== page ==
University of Pittsburgh School of Education
 

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Valerie Kinloch begins her tenure as the Renée and Richard Goldman Dean of the University of Pittsburgh School of Education July 1 after spending nine years in the College of Education and Human Ecology at The Ohio State University.

She most recently served as a professor of literacy studies and the associate dean of diversity, inclusion, and community, with research focusing on the literacy, language, culture, and community engagement of youth and adults, both inside and outside of schools.

“I am excited to work with members of the School of Education, the University, and those in the Community to enhance opportunities for meaningful collaborations through critical, humanizing, and collaborative approaches to teaching, research, engagement, and equity," Kinloch said. ”I hope my research creates additional opportunities for the development and sustainability of positive educational partnerships and collaborations with various groups of people—from students, teachers, and district leaders to families, community members, and community organizations.”

Kinloch’s academic endeavors have received support from the U.S. Department of Education, National Council of Teachers of English, Corporation for National and Community Service, and Spencer Foundation, among other notable organizations. She also is the author of numerous books on race and literacy, including the critically acclaimed Harlem on Our Minds: Place, Race, and the Literacies of Urban Youth (Teachers College Press, 2010).

“I am delighted that Valerie has agreed to serve as the Renée and Richard Goldman Dean of the University of Pittsburgh School of Education,” Chancellor Pat Gallagher said upon her hiring in January. “I have great confidence that her leadership will continue to advance our outstanding School of Education’s mission and directly impact how future generations teach and learn.”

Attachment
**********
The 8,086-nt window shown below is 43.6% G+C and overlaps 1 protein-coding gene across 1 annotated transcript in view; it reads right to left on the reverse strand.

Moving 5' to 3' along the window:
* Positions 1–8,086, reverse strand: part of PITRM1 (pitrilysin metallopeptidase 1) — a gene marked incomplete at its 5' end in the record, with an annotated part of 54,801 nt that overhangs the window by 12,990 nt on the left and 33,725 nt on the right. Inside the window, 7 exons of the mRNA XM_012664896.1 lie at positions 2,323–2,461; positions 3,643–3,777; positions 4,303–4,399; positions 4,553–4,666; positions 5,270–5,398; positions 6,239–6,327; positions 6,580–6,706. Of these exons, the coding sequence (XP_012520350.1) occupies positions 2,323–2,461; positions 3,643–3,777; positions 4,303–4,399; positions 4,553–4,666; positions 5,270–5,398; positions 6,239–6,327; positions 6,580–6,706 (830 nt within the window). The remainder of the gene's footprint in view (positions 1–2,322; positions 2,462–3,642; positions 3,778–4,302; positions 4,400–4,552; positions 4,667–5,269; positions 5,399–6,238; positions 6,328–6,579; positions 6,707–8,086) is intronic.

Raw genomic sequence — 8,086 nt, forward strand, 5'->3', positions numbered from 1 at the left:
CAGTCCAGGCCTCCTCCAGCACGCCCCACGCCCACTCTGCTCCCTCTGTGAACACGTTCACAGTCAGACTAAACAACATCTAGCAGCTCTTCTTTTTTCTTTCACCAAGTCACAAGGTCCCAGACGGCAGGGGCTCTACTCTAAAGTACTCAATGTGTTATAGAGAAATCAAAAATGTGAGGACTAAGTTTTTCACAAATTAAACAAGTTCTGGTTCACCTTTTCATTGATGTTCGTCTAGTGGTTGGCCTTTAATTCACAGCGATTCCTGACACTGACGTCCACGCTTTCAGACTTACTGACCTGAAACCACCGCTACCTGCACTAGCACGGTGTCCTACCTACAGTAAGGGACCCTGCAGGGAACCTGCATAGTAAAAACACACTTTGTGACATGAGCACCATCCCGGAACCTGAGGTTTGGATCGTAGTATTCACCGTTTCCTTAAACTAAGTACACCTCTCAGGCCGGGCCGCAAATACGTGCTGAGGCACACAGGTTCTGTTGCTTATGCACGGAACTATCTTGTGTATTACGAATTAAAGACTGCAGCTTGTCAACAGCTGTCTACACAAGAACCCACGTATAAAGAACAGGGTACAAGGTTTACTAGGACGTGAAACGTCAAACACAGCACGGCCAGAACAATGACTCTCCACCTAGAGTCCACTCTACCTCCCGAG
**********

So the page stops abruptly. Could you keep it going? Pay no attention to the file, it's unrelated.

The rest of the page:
A faculty member at Ohio State from 2007-17, Kinloch currently led efforts toward building sustainable models of diversity, equity, inclusion, and engagement for the College of Education and Human Ecology. She previously served as the associate department chair for the college’s Department of Teaching and Learning. In that position, she co-managed a department consisting of approximately 60 faculty members and a large number of staff members across the Columbus and regional campuses. She helped to strengthen program curricula, enhance an urban education programmatic focus, and evaluate the roles and responsibilities of staff.

Kinloch also served as the college’s chief diversity officer and director of the Office of Diversity and Inclusion from 2014 to 2016. In that role, she helped to address increasing the enrollment of underrepresented students and creating an engaging academic climate for all. Kinloch has also taught at Columbia University’s Teachers College and the University of Houston-Downtown.

In addition to Harlem on Our Minds, Kinloch is the author of Crossing Boundaries—Teaching and Learning with Urban Youth (Teachers College Press, 2012), which was named a 2013 “Staff Pick” by the magazine Teaching Tolerance. In 2006, she published June Jordan: Her Life and Letters (Women Writers of Color), which examines the life of one of the most influential and prolific African American writers of the 20th century. Kinloch co-edited the books Service-Learning in Literacy Education: Possibilities for Teaching and Learning (Information Age Publishing, 2014) and Still Seeking an Attitude: Critical Reflections on the Work of June Jordan (Lexington Books, 2004) and edited Urban Literacies: Critical Perspectives on Language, Learning, and Community (Teachers College Press, 2011).

In 2016, Kinloch was awarded Ohio State’s James M. Siddens Award for Distinguished Faculty Advising/Mentoring as well as a Leadership Program Fellowship from the Big Ten Academic Alliance. She was honored with the Rewey Belle Inglis Award for Outstanding Women in English Education from the National Council of Teachers of English as well as the Who’s Who in Black Columbus Award from the City of Columbus in 2015. Kinloch’s other recent honors include the 2015 University Distinguished Diversity Enhancement Award from OSU, the 2014 Service-Learning Research Excellence Award from the University of Georgia, and the 2012 Outstanding Book of the Year Award from the American Educational Research Association.

Kinloch earned a Bachelor of Arts degree in honors English at Johnson C. Smith University in 1996. At Wayne State University, she earned a Master of Arts degree in English and African American literature in 1998 as well as a PhD degree in English and composition studies with a cognate in urban studies in 2000.


Dr. Valerie Kinloch, Renée and Richard Goldman Dean

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